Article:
There’s no doubt that spending time in the sun is one of the greatest summertime pleasures, be that poolside, at the beach, or simply enjoying the fresh air in your own backyard. But while exposure to sunlight is great for boosting Vitamin D levels, it can take a toll on everything from your skin to your hair and nails. To that end, we checked in with four experts for advice on how to best protect yourself while out and about this season.
BEFORE YOU HEAD OUTSIDE
For optimal protection, follow a three-step plan. As we all know, unprotected exposure to the sun’s ultraviolet rays increases your likelihood for developing skin cancer. To minimize your risk, Dr. Megan Bogart of Milam Bogart Dermatology in Sarasota, Florida, recommends a multi-faceted sun protection routine that includes avoiding the sun during peak hours (10 a.m. to 2 p.m.), wearing sun-protective clothing, and applying sunscreen on a daily basis.
Know how to choose the right sunscreen. With so many options out there, sussing out the right sunscreen can be tricky. Bogart breaks it down simply: “There are three essentials when it comes to choosing the right sunscreen,” she explains. “It must be an SPF of 30 or higher, have broad spectrum coverage (UVA/UVB), and be water resistant.” Additionally, she notes, it’s helpful to understand that there are two types of sunscreen, and each protects you differently:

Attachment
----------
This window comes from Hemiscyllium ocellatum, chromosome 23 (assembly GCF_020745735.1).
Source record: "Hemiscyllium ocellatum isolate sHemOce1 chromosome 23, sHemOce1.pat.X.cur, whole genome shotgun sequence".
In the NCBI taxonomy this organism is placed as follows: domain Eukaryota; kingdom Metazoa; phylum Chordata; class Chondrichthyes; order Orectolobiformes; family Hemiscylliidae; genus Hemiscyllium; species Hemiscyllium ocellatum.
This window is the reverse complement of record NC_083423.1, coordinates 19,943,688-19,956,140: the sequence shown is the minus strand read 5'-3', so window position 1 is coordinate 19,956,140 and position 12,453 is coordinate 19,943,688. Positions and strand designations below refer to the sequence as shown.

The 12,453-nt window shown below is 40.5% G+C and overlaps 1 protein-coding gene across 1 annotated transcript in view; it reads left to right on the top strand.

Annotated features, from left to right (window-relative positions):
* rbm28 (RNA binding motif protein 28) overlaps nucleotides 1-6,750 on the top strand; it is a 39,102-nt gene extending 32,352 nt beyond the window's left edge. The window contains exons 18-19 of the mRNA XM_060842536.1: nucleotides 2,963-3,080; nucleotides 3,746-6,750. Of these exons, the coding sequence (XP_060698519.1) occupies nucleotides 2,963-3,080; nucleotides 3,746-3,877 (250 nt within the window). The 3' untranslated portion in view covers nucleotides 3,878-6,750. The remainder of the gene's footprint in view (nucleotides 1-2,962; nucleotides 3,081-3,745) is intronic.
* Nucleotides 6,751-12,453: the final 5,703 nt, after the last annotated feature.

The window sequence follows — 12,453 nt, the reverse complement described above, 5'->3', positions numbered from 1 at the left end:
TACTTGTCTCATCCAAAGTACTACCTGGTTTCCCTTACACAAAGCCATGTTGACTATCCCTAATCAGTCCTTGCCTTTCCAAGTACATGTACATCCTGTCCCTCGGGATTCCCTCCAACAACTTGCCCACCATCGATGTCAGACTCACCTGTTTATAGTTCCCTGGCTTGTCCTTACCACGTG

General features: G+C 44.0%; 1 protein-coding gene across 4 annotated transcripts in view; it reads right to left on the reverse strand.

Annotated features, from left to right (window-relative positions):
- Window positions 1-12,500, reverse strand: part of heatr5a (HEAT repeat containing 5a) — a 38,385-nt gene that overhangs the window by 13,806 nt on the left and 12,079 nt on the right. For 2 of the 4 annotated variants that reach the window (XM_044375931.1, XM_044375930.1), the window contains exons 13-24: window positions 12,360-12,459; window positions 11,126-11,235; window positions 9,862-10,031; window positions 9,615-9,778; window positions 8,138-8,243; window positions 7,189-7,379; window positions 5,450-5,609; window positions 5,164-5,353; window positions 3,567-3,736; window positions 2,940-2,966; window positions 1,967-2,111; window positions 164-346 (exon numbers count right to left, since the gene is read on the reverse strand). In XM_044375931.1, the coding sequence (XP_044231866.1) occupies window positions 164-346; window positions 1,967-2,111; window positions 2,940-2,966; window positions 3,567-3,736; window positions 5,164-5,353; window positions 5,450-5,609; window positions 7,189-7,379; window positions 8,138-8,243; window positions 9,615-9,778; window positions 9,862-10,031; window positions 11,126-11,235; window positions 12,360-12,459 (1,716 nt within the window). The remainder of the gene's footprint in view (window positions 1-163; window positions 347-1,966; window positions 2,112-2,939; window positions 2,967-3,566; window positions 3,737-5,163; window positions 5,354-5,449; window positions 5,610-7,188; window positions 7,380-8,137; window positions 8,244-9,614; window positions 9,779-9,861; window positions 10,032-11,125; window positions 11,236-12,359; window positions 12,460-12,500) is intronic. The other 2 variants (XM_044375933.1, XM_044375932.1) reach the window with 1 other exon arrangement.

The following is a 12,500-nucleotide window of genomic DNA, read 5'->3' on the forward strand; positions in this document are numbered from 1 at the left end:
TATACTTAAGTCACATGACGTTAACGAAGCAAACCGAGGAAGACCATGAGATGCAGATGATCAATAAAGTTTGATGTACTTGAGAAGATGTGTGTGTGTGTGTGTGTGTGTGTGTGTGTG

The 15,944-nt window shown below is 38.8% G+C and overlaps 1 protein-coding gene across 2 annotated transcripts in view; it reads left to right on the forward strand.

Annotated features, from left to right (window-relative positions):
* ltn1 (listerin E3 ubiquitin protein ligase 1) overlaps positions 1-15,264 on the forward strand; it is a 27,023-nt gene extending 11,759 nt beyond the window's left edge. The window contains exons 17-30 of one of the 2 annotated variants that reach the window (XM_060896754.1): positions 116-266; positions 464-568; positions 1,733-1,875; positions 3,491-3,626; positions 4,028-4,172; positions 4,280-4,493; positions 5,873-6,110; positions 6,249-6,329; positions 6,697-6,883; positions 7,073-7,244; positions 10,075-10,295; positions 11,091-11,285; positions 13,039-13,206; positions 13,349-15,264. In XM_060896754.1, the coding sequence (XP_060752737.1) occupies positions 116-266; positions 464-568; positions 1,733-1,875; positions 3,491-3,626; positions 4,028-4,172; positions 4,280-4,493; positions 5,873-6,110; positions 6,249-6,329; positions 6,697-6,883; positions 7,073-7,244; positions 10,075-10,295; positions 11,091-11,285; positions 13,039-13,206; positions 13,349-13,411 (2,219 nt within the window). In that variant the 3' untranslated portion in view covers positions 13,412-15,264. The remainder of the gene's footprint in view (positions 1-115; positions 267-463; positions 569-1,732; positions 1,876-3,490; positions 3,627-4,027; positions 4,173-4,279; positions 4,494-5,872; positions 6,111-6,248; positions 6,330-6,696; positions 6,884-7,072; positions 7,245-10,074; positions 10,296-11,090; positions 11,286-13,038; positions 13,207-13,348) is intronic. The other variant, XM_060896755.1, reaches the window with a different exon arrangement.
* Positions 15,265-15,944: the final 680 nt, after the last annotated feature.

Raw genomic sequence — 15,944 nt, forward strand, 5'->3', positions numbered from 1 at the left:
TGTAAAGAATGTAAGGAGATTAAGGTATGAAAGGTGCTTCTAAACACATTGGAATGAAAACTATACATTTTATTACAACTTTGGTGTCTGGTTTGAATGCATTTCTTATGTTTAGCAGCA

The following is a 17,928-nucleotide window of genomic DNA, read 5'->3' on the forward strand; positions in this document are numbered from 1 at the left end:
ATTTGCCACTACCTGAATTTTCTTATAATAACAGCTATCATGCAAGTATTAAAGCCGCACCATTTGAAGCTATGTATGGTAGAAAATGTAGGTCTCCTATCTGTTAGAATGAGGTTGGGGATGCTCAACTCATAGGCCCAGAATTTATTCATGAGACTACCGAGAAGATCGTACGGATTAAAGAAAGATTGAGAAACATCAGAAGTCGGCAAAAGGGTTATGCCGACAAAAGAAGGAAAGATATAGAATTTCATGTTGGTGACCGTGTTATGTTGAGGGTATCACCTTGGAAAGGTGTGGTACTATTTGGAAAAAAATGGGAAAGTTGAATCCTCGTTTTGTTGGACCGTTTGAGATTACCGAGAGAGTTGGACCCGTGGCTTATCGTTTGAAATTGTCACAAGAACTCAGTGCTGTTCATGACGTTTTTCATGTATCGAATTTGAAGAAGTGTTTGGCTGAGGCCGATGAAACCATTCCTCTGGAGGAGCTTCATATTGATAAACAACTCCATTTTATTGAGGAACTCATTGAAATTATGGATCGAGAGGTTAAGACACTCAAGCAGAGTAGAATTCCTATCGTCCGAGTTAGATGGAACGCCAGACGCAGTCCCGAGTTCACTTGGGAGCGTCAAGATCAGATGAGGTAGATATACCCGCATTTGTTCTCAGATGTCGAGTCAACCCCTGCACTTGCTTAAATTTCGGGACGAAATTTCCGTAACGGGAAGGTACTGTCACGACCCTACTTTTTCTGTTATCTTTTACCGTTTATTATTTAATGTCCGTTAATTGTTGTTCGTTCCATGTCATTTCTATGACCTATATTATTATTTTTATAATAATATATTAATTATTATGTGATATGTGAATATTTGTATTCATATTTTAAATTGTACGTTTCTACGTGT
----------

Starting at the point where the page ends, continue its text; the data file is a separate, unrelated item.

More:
Chemical sunscreens work like a sponge, absorbing the sun’s rays. They contain one or more of the following active ingredients: oxybenzone, avobenzone, octisalate, octocrylene, homosalate, or octinoxate.
Physical sunscreens, also known as mineral sunscreens, act like a shield. Sitting on the surface of your skin, they deflect the sun’s rays.They contain the active ingredients titanium dioxide, zinc oxide, or both.
Select a product that prevents and repairs sun damage. There are now sunscreens on the market that not only help prevent sun damage, but aid in reversing it. For facial use, Bogart’s favorite sunscreen is Neova Silc Sheer 2.0 or Eryfotona by Isdin. “Both of these sunscreens provide broad spectrum, water resistant coverage, but what makes them unique is that they contain an enzyme called photolyase,” she says. “Photolyase has been shown to help repair sun-related DNA damage on a person’s skin.” These products are best used on a daily basis, she says, because even if you are not outside, the sunscreen is working to repair existing damage on your skin that can lead to skin cancer development.
Apply like a pro. In order for sunscreen to work, proper application is key. According to Bogart, it should be applied at least 15 minutes before sun exposure, with enough sunscreen to cover all exposed skin. Bogart estimates that most adults need about a tablespoon for their face and a golf ball-size amount for the entire body. Think applying once is enough? Guess again. “For maximum protection, sunscreen should be reapplied every two hours or immediately after swimming or sweating,” she says.